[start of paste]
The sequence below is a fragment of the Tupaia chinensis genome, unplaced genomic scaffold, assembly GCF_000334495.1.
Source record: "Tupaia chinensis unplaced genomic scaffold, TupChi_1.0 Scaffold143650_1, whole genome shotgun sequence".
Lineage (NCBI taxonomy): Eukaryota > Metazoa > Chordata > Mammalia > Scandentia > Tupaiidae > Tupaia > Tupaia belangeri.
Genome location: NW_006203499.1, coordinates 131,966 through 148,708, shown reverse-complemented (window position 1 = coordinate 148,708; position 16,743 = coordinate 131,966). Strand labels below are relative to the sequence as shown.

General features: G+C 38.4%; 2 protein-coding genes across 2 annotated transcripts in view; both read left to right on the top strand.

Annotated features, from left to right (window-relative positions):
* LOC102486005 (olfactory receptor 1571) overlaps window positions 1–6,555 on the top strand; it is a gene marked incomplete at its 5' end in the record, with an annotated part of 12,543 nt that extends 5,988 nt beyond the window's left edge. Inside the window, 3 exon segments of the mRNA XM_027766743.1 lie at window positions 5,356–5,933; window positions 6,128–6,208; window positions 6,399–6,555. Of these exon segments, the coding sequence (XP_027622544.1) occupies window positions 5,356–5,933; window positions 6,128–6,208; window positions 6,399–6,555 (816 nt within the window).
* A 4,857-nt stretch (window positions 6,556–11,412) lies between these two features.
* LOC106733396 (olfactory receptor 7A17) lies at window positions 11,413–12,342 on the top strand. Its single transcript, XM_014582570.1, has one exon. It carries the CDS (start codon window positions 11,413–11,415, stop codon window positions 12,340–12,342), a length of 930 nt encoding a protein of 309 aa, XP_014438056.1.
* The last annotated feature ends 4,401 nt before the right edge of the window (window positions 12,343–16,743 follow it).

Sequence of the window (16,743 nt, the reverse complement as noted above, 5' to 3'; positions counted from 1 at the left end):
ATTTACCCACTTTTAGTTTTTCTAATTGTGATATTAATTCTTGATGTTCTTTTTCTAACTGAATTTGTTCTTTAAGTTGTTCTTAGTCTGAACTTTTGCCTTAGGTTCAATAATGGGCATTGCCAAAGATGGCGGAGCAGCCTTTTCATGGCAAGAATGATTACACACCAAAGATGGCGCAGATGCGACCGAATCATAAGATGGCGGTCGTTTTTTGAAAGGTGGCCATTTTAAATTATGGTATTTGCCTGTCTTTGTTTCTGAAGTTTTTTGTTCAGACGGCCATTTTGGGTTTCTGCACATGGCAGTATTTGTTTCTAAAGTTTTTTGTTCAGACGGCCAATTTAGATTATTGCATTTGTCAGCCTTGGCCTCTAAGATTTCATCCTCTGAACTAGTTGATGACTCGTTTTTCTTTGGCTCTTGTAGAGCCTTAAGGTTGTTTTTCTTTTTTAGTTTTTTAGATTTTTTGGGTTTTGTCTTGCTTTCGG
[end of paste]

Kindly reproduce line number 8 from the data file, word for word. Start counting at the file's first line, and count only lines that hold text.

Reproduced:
* A 4,857-nt stretch (window positions 6,556–11,412) lies between these two features.